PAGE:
Walk of the Week: Kyle of Durness

The Kyle of Durness on a sunny day is one of the most magical places to visit. A number of years ago, after a week climbing hills and mountains in this far northwestern tip of the British mainland, I took a stroll from Balnakeil before beginning the long drive south (it is a long drive to anywhere from here, even Ullapool).

The low-level route I took has lived in my memory as long as the higher country I walked through. Though I have returned to the area a number of times since, it was only a few weeks ago that the chance came to repeat my walk. There was some apprehension that reality would not live up to my memories but as soon as I set off, on a sunny morning, disappointment was certainly not on the agenda.

Leaving the beach at Balnakeil Bay behind – its white sands must be among the best in Scotland – wonderful, varied terrain beckons. From the flowers of the machair to rugged cliffs and little beaches with an at times almost lunar, barren landscape inland, the appearance of the Kyle of Durness is beguiling as the tide pushes its shallow waters to create fantastic, large ripples on the sand.

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Returning via quiet roads and an old farm track, the circular route was definitely as I remembered: exhilarating, peaceful and stunning all at once.


6 miles.




2½ to 3½ hours.


Landranger 9.


There are parking bays by the roadside at Balnakeil. If coming from the south, turn left off the A838 at Durness and follow a minor road for about a mile to Balnakeil Bay.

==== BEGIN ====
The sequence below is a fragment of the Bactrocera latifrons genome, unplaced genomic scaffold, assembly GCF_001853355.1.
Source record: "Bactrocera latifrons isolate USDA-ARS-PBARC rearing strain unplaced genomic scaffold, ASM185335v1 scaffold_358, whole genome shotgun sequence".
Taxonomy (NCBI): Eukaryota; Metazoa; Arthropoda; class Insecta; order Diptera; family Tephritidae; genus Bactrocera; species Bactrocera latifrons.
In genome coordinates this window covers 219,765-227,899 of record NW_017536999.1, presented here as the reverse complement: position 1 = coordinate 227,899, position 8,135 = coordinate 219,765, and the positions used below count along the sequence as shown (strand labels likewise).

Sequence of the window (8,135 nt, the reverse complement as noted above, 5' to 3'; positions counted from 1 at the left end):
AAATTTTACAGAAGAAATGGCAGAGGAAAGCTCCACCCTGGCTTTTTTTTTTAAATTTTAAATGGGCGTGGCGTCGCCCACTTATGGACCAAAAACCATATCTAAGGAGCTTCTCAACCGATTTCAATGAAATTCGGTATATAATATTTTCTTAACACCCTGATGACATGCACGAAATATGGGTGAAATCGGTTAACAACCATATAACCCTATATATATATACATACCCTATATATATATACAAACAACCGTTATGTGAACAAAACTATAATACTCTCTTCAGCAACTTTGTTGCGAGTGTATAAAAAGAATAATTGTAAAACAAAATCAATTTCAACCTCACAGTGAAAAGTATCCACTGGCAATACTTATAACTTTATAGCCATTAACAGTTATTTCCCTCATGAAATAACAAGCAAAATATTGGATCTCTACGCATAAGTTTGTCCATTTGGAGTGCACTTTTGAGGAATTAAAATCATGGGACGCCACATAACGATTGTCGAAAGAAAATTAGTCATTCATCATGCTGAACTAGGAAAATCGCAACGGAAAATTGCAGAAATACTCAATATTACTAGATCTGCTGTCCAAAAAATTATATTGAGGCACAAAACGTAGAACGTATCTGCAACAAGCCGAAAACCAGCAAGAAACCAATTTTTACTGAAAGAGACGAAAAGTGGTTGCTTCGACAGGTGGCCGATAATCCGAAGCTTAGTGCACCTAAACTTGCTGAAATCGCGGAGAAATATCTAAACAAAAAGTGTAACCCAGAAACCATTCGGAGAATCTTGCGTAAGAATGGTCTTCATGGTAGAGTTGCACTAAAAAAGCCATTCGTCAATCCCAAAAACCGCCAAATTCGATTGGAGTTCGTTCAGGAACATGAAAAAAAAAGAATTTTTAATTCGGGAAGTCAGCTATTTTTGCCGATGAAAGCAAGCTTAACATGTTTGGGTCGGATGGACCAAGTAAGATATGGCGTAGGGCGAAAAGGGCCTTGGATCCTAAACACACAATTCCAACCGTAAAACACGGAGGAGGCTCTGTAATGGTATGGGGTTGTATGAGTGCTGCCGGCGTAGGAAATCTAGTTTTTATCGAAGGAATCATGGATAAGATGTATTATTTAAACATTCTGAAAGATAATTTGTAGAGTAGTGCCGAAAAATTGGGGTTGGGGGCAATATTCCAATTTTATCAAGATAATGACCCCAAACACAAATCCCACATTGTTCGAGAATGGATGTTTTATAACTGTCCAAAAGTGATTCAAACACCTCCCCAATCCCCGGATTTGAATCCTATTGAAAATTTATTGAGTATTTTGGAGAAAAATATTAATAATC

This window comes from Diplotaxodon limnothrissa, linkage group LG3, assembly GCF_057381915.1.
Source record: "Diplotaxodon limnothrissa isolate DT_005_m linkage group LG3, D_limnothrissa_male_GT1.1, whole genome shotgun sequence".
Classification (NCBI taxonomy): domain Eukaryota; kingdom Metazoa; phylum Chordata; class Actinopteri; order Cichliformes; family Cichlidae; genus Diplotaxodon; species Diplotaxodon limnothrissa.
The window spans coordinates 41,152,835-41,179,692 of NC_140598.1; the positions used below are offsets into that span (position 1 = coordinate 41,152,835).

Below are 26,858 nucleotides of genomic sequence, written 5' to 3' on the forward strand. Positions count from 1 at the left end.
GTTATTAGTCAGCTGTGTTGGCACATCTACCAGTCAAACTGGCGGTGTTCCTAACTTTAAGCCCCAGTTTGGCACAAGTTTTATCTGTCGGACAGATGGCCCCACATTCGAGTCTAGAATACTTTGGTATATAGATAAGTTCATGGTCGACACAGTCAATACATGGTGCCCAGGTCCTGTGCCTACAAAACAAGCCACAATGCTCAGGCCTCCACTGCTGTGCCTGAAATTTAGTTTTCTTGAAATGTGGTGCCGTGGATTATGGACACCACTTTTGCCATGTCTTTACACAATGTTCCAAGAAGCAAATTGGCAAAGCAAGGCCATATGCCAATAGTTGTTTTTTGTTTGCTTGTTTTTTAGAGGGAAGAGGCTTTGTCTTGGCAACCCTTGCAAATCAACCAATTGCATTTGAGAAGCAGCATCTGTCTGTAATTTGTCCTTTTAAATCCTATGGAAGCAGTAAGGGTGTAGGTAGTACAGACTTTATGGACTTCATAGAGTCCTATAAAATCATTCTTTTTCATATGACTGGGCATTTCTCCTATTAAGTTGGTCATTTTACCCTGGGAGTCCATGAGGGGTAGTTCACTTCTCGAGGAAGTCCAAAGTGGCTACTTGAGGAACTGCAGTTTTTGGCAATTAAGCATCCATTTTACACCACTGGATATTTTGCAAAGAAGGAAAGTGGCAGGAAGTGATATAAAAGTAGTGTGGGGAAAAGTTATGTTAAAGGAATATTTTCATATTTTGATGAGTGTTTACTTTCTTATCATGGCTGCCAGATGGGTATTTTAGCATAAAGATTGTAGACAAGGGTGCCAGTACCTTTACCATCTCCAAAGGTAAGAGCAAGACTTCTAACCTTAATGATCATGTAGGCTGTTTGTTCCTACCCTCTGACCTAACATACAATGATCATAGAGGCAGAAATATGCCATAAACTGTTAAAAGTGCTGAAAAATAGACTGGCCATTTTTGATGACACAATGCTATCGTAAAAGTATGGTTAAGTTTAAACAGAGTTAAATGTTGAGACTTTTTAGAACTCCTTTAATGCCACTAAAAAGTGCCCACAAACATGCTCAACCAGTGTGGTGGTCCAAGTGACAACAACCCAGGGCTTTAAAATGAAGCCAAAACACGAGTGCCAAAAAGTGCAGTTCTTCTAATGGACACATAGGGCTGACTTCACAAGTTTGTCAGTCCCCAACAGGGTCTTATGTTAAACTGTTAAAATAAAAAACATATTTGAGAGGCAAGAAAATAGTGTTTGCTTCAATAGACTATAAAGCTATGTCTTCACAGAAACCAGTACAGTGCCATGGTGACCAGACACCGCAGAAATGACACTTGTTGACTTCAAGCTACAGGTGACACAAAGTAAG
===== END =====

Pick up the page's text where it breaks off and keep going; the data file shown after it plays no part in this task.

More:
To start the walk, head down 
the minor road to the golf course, running along the south side of Balnakeil Bay. On reaching the golf course car park, take a right to walk below the clubhouse.

The rest of the way is pretty obvious – follow the coast round the edge of the golf course, taking heed of players as you go. Once through a gate in a fence, you are on open, rough ground and should be aware of drops down small cliffs to the right.

Follow the coast all the way round – you can drop down to little beaches along the way but beware of fast incoming tides. Eventually you reach the end of a single-track road at Keoldale, with an incongruous bus stop. The small pier 
next to it is where a boat takes passengers across the kyle to the end of a track that leads 
to Cape Wrath.

Follow the road along the edge of the Kyle of Durness and, on reaching the A838, go left. About a mile further on, take a track on the left, signed ‘Balnakeil’. It starts just after the road becomes single track. The grassy track leads by 
a wall and goes past a large house, ending at the road between Durness and Balnakeil, where you go left to return to the start.


Loch Croispol bookshop, at the Balnakeil Craft Village, has a good café. Or you can head to Durness, where the Sango Sands Oasis has a bar and restaurant. (It sounds like something from Hi-De-Hi but is actually a centre of village life.)


Try a round 
of golf on the course you just walked past 
(www.durnessgolfclub.org). Or you could 
simply enjoy the beaches at Balnakeil or along the coast in Durness.

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One of the most unusual tourist attractions in the area is in front of Durness Village Hall. The John Lennon Memorial Garden was built in tribute to the childhood holidays the Beatle spent in the area. The centrepiece is formed by three stones with lyrics from In My Life on them.

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